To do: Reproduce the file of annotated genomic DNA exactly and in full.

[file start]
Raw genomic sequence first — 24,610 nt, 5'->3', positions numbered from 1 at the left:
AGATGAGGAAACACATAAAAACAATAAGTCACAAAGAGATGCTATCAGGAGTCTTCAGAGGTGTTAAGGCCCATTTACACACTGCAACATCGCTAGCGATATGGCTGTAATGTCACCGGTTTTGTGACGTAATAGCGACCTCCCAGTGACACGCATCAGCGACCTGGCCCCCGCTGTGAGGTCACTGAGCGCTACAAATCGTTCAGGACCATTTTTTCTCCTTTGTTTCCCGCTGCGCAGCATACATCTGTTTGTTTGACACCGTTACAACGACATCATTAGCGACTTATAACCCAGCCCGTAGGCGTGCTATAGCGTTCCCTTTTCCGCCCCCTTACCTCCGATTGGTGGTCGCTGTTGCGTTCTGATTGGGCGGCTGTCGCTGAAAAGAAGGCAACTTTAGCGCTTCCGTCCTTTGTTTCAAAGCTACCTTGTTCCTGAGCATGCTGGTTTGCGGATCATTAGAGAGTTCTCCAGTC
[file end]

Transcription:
Raw genomic sequence first — 24,610 nt, 5'->3', positions numbered from 1 at the left:
AGATGAGGAAACACATAAAAACAATAAGTCACAAAGAGATGCTATCAGGAGTCTTCAGAGGTGTTAAGGCCCATTTACACACTGCAACATCGCTAGCGATATGGCTGTAATGTCACCGGTTTTGTGACGTAATAGCGACCTCCCAGTGACACGCATCAGCGACCTGGCCCCCGCTGTGAGGTCACTGAGCGCTACAAATCGTTCAGGACCATTTTTTCTCCTTTGTTTCCCGCTGCGCAGCATACATCTGTTTGTTTGACACCGTTACAACGACATCATTAGCGACTTATAACCCAGCCCGTAGGCGTGCTATAGCGTTCCCTTTTCCGCCCCCTTACCTCCGATTGGTGGTCGCTGTTGCGTTCTGATTGGGCGGCTGTCGCTGAAAAGAAGGCAACTTTAGCGCTTCCGTCCTTTGTTTCAAAGCTACCTTGTTCCTGAGCATGCTGGTTTGCGGATCATTAGAGAGTTCTCCAGTC